Similar to drafting the mission statement, choosing the right name for the organization is critical.  The name should be identifiable with the mission statement and provide a visual element.  Keep in mind when choosing the business name that you will probably need to adapt a logo surrounding it.  From a legal perspective you must register the business name and ensure it is not in use by another entity.  Your name must also identify the entity type such as using the word “incorporated” or abbreviations such as “Inc.”

Recruit a Board of Directors
The board of directors is the guardian of the organization’s mission.  First and foremost board members must understand and be passionate about the mission.  However, equally important is their understanding of their stewardship responsibilities.  Some states require that directors be named in the articles of incorporation, while others allow the owners/incorporators (those filing the paperwork) to appoint directors at the initial organizational meeting. The required number of directors and any additional requirements for director eligibility varies based on state law.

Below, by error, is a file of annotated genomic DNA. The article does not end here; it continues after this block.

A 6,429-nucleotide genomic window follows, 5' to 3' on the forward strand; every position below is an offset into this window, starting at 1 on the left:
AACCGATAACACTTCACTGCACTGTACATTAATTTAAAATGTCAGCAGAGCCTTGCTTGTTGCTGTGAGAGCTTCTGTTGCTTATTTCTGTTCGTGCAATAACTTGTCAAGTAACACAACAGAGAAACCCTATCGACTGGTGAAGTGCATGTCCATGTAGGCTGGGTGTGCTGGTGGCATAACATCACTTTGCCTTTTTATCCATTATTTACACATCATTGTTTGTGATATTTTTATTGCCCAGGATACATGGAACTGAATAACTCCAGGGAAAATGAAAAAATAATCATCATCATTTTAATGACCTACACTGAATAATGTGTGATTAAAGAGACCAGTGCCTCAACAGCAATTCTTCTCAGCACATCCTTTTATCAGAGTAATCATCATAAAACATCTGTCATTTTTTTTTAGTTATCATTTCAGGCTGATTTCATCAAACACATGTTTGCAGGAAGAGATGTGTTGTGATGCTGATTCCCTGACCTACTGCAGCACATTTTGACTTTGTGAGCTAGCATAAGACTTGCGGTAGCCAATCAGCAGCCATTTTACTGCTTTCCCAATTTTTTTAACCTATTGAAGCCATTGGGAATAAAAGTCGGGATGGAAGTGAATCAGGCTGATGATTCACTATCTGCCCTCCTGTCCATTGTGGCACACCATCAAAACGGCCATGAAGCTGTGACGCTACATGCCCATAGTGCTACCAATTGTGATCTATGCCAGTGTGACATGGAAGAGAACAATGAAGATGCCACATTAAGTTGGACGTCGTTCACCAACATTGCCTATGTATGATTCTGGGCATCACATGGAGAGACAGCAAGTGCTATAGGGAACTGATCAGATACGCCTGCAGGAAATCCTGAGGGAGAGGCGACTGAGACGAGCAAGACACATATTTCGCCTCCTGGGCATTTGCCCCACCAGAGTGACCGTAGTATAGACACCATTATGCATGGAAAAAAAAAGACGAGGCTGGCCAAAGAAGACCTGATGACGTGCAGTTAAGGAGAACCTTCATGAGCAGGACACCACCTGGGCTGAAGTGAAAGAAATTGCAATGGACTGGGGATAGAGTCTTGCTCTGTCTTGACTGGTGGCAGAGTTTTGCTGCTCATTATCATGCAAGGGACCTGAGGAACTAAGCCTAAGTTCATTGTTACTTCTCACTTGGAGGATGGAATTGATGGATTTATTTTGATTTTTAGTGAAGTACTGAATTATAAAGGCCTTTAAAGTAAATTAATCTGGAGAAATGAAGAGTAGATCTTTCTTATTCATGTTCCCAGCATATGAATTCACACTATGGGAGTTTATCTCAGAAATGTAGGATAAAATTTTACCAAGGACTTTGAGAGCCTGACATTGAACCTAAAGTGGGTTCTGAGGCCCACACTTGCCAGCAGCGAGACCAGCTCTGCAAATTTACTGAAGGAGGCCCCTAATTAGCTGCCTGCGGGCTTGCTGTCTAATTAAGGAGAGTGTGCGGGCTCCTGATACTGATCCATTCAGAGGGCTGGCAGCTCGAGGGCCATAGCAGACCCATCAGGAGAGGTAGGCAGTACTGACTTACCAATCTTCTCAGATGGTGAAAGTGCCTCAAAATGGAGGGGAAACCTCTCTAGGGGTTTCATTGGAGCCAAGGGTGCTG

When searching for board members keep in mind that a strong board is critical to your success.  The board is responsible for keeping the organization focused on its mission, fundraising and providing expertise and networking that moves the organization forward.  Consideration should be given to varying the skill mix on the board or perhaps having committees that report to the board. For example, a finance committee may be put into existence that is chaired by the board Treasurer.  The Treasurer may be a CPA and is a board member while the finance committee consists of finance professionals that solely assist on the financial end of the operations and are not full board members.  The committee approach is an alternative to the traditional board structure.  The size and structure of your board will be dependent upon the size and nature of your organization.